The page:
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May 26, 2022

Risk Buyers Take When In A Hyper Competitive Residential Bidding War | Property Shark

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Risk Buyers Take When In A Hyper Competitive Residential Bidding War

Jacqueline Weiss

In today’s hyper-competitive real estate market, bidding wars are common on valuable properties. There are a few ways to resolve the problems created for buyers when competing against other buyers, as well as when multiple listings are placed on a property. Let’s take a look at what a bidding war is and what risks some buyers and investors are typically willing to take in a bidding war.

What is a bidding war?

A bidding war is created when multiple buyers compete to purchase a residential property by putting multiple offers on the property thereby increasing the property’s asking price.


How is a bidding war created?

Investors and Realtors of real property create bidding wars by effectively deferring listings of the sale of a home.  By example, they list the home for sale at the beginning of the week, on Monday or Tuesday, and then don’t show the house until Friday. Multiple cash buyers then put offers on the property driving up the property’s price.  The seller then puts up an offer deadline on the home.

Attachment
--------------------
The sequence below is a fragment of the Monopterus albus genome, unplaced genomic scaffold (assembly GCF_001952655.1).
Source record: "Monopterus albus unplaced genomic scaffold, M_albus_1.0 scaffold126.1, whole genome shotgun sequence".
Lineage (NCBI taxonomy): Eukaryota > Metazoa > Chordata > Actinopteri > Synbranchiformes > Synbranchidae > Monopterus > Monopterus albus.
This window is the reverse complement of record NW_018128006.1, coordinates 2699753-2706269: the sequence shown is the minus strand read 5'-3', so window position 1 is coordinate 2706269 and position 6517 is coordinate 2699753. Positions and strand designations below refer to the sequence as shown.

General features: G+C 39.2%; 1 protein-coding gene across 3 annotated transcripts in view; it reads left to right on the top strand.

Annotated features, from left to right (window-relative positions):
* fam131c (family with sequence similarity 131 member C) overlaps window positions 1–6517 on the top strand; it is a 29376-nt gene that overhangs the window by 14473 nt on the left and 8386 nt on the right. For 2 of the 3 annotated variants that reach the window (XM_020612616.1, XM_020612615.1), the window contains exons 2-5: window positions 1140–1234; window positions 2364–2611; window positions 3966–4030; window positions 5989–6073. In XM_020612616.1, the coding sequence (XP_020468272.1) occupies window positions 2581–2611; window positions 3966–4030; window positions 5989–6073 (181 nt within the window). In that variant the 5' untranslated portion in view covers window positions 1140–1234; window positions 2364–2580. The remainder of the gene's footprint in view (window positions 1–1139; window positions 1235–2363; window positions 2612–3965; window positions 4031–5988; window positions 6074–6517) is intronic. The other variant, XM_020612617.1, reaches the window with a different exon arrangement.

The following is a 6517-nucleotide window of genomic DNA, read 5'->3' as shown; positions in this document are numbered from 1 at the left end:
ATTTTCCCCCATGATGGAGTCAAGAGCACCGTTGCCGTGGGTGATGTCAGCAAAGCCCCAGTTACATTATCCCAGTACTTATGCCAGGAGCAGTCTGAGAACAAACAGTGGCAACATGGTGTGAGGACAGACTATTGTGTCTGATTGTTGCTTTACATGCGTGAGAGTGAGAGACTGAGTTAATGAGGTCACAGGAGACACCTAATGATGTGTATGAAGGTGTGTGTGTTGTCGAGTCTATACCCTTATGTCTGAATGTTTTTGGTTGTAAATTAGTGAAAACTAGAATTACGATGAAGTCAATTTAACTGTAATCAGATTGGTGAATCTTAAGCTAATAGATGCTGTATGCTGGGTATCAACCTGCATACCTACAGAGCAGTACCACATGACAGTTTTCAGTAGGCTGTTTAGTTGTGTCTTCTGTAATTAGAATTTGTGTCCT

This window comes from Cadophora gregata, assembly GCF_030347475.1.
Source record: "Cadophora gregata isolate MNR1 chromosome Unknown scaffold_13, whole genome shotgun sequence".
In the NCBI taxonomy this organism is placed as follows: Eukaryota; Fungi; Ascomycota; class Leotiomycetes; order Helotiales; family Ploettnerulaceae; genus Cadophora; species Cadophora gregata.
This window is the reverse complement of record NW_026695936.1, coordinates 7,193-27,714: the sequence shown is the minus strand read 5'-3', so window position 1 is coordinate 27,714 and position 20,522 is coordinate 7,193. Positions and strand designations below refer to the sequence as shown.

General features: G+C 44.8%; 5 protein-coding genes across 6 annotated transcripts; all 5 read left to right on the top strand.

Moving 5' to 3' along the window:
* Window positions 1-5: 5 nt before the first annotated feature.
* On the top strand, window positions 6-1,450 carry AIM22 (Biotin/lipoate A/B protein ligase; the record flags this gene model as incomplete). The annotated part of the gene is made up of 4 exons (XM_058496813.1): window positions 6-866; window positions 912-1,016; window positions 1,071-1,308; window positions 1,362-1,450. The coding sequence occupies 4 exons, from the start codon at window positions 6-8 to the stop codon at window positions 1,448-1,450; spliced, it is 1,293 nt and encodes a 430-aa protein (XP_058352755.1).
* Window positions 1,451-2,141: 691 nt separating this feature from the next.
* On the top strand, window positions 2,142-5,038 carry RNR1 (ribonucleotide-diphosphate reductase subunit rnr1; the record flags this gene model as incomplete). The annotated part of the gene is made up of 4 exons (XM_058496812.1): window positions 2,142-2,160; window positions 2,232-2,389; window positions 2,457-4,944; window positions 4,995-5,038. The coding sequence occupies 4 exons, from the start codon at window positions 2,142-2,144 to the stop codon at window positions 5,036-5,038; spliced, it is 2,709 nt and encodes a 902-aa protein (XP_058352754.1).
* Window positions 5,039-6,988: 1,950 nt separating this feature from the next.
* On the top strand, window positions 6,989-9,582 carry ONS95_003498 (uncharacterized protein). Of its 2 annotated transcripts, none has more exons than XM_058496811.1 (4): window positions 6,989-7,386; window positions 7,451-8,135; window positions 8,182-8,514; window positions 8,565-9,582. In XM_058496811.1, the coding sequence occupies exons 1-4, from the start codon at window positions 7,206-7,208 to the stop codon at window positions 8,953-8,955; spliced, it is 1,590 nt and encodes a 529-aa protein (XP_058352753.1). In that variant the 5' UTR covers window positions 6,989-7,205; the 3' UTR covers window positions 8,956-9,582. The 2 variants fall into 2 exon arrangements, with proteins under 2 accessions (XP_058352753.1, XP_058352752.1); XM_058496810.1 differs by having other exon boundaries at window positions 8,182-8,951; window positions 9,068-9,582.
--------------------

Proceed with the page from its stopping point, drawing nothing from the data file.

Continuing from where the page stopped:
Where are the most recent bidding wars occurring in New York?

In NYC, a bidding war is now escalating in the luxury apartment industry with two to four bedroom apartments becoming a hot commodity as of early this year. The availability of inventory and young people returning after the end of the COVID-19 pandemic causing people to look in Williamsburg, downtown Manhattan, West Village and Chelsea. A case in point is a luxury apartment located in Greenpoint, two blocks from McCarren Park.  A realtor put it on the market only to show 18 people and secure six applications for rentals within the course of ninety minutes one day.


How can buyers most easily avoid bidding wars?